The second chapter presents the book’s most significant theoretical account, which would have made it a strong candidate for an extended introductory chapter. Khān’s “humanism,” for Hussain, is not a superficial adoption of some uncritical liberal ideal, but a profound existential engagement and grappling with a moment of crisis: it is an attempt to ascribe meaning to a world in shambles. Hussain’s crucial point in this chapter is that the study of Islam suffers from rhetorical asymmetry, a condition which renders the study of Islamic (and other non-mainstream) traditions provincial, and limits the universal and general engagement with key philosophical conundrums to the canonical traditions in Western thought. This is a major point that identifies perhaps the most crucial challenge facing scholars of Islam today. Hussain’s suggestion is that finding ways of being in the modern world in writings such as Khān’s is bound to address some of Western modernity’s ailments by infusing “genetic diversity” within it.
In the third chapter we find an elaborate “contrapuntal” reading of several key elements of Khān’s thought. Hussain skillfully juxtaposes the thought of Khān in response to forward-looking and backward-looking Muslim reactions to the modern condition with the thought of Niebuhr, with particular emphasis on his ethical, theological and political views. The chapter begins with an account of the tendency towards finality as a deciding feature of the modern project. This tendency either manifests in a belief in the immanent or inevitable end of time, or the drive to return to an ideal and glorious past. Both Niebuhr and Khān wrote against this idealizing tendency, which inevitably comes from a place of rejection of the present as imperfect, in contrast with the perfect future and past, and adopted a form of “realism.” It is worth noting that the use of “moral realism” here is confusing, since the predominant sense of realism in modern meta-ethics is the belief that moral values and judgments are real (existing) things.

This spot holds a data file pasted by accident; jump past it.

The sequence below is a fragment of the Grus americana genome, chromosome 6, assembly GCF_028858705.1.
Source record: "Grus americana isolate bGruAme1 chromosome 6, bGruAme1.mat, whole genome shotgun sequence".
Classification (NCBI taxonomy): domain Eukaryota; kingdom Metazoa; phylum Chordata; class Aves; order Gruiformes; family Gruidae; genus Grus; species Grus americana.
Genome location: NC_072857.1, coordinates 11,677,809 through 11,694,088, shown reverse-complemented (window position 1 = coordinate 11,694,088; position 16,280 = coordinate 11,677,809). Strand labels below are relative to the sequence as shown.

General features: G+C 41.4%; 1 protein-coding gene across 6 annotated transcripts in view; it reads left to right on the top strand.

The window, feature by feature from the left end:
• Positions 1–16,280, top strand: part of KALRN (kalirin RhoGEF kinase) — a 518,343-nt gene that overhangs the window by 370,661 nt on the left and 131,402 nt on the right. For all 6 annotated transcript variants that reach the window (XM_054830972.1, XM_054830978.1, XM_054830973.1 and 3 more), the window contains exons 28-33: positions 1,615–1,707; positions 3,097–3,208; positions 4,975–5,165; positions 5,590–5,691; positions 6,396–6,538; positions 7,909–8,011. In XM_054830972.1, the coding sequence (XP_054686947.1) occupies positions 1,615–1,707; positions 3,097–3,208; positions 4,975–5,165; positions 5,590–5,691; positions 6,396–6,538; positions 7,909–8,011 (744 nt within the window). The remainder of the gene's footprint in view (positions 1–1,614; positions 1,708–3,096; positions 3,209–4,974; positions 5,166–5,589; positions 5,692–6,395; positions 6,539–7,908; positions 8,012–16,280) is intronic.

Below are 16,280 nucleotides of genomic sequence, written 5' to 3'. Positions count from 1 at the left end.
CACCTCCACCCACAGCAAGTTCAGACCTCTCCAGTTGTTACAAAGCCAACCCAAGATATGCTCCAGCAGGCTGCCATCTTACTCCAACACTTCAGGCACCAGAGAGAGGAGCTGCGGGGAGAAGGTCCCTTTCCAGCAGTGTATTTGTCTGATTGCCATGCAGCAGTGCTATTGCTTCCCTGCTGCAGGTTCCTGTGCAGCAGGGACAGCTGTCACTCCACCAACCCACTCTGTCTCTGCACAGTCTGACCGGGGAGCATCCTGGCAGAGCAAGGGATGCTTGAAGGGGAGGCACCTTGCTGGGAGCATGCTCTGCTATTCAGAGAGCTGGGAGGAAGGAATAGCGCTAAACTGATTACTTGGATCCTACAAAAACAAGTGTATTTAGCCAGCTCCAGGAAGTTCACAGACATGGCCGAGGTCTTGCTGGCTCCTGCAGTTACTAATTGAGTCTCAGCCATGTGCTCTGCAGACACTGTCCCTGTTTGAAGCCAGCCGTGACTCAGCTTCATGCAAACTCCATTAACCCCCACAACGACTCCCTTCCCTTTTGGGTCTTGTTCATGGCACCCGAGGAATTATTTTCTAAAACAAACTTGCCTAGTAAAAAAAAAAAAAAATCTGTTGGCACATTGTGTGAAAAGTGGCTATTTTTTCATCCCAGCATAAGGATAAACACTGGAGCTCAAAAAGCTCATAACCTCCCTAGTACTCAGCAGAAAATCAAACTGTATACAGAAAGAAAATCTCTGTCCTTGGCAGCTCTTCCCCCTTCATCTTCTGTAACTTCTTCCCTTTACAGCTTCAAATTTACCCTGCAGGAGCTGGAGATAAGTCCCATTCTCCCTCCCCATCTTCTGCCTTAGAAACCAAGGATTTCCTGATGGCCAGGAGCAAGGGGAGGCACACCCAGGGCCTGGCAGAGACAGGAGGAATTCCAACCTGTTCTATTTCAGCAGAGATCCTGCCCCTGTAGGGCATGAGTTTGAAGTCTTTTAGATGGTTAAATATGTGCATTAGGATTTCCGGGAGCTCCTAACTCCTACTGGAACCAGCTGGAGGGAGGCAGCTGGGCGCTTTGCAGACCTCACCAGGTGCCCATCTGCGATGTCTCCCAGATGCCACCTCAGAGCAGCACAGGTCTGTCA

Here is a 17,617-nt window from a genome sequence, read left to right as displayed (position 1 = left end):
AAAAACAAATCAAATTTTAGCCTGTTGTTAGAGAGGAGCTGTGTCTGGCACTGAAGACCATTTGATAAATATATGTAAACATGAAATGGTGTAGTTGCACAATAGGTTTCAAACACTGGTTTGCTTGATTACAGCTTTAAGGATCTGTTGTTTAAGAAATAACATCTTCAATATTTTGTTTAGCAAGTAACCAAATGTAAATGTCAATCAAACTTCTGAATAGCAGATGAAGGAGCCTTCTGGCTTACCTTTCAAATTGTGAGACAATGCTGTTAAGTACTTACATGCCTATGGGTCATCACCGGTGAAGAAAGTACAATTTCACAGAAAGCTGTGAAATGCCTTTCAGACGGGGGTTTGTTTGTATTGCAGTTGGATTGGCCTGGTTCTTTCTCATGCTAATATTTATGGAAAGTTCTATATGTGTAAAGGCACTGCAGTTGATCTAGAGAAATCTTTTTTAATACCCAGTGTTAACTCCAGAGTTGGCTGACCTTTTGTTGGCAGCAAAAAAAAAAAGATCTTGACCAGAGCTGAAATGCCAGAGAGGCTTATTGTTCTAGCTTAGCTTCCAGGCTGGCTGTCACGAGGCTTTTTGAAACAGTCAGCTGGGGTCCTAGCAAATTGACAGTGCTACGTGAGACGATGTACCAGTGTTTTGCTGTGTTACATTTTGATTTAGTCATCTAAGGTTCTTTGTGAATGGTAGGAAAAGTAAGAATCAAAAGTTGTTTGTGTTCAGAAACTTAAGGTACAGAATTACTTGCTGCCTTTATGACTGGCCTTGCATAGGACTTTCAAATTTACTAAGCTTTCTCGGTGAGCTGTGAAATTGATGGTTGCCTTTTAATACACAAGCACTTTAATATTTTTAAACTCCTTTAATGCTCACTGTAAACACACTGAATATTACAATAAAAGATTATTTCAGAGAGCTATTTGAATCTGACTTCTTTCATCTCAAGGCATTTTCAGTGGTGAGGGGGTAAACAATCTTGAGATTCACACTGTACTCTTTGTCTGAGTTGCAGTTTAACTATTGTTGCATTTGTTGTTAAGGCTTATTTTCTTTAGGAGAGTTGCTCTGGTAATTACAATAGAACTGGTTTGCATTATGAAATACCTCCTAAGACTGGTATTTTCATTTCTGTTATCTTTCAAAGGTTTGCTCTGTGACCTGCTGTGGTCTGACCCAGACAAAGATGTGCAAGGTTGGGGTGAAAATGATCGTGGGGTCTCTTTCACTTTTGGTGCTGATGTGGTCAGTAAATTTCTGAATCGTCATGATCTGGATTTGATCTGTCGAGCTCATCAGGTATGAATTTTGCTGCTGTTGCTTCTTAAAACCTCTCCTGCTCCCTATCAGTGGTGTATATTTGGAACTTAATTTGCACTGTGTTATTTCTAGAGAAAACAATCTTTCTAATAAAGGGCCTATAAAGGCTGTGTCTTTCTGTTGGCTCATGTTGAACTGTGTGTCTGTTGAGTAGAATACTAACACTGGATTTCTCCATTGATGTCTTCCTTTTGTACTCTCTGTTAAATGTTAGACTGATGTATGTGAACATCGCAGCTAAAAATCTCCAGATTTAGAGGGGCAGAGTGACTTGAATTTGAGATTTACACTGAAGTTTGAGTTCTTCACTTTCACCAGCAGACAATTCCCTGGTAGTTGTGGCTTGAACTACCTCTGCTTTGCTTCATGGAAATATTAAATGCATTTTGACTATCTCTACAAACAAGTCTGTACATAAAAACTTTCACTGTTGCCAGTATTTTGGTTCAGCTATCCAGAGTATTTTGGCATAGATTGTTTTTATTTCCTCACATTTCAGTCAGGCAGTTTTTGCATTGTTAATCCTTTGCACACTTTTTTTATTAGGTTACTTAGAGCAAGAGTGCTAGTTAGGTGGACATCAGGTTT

The fourth chapter reveals Khān’s political morality, which centers on the re-building of the Muslim polity. Here, Hussain explains Khān’s understanding of jihād as a process of social deliberation aimed at perfecting their moral reasoning and judgment. This is directed both against tendencies to retire religion entirely into the private domain and, on the other extreme, to undertake armed struggle against the British (or “agitation,” as Hussain puts it). Again, this is read “contrapuntally,” or rather, in this case, in sequence, with Hannah Arendt’s idea of reason as socially and politically embedded, rather than internally determined as imagined in Kant’s Critique of Pure Reason. For Hussain, Khān and Arendt are two examples of intellectuals who operated within the domains of intellectual freedom created in modernity, but were reluctant to accept the state (and, therefore, armed struggle), as a valid purpose.
The fifth chapter provides the final piece of the puzzle: Khān’s idea of tradition. Read in parallel with McIntyre, Khān’s theory of tradition offers a critique of modern knowledge, particularly in its divorce from wisdom. Both MacIntyre and Khān, in Hussain’s account, are figures who responded to the modern-Western tendency to demolish tradition, and to view it as somehow antithetical to reason. Tradition, both in Khān and MacIntyre’s accounts, is rational in the sense that it provides a mechanism through which community carries forward its knowledge in a manner that is imbued with meaning. Thus, Khān, like MacIntyre offers his critique of the modern attitude towards tradition in terms of inseparability of fact and value. Human existence is necessarily imbued with value, and the modern attitude towards knowledge ignores this reality. Tradition, however, in both accounts, tends to be disrupted through sterile modes of relating to authority, such as taqlīd in the Islamic case.